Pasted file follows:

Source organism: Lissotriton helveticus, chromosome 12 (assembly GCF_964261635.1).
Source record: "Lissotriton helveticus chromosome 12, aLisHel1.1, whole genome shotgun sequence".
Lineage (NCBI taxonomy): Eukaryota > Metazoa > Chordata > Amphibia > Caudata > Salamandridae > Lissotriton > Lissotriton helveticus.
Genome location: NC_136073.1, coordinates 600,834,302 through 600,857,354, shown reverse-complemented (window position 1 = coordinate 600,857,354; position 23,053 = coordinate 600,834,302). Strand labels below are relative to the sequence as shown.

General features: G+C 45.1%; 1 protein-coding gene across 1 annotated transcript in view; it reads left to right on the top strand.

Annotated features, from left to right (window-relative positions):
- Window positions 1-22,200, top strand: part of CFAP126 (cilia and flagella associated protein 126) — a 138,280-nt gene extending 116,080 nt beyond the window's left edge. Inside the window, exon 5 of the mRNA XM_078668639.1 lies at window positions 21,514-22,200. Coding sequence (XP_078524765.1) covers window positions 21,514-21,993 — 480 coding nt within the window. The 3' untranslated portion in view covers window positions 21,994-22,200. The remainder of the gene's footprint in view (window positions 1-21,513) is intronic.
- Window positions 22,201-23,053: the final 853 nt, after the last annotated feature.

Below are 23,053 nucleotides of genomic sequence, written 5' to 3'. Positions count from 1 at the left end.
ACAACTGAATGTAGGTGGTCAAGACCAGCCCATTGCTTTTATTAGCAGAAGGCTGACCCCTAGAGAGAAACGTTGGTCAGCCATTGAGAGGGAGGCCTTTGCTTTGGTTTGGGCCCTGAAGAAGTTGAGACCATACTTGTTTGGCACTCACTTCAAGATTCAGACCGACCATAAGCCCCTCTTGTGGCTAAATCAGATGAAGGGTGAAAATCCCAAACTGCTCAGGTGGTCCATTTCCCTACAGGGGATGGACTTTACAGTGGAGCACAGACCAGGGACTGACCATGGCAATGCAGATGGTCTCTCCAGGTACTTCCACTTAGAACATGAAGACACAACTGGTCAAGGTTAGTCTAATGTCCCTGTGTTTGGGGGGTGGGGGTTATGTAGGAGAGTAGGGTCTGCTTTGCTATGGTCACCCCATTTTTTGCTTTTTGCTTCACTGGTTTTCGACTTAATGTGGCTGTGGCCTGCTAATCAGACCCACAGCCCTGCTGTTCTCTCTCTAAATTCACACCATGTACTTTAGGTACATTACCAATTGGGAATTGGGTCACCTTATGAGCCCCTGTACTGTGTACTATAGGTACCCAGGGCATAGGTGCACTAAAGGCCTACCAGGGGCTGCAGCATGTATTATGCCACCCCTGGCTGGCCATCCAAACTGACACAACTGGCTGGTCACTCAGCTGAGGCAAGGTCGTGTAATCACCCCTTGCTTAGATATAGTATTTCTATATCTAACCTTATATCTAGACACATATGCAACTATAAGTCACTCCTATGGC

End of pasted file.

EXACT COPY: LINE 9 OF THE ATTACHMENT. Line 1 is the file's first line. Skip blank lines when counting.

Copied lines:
Below are 23,053 nucleotides of genomic sequence, written 5' to 3'. Positions count from 1 at the left end.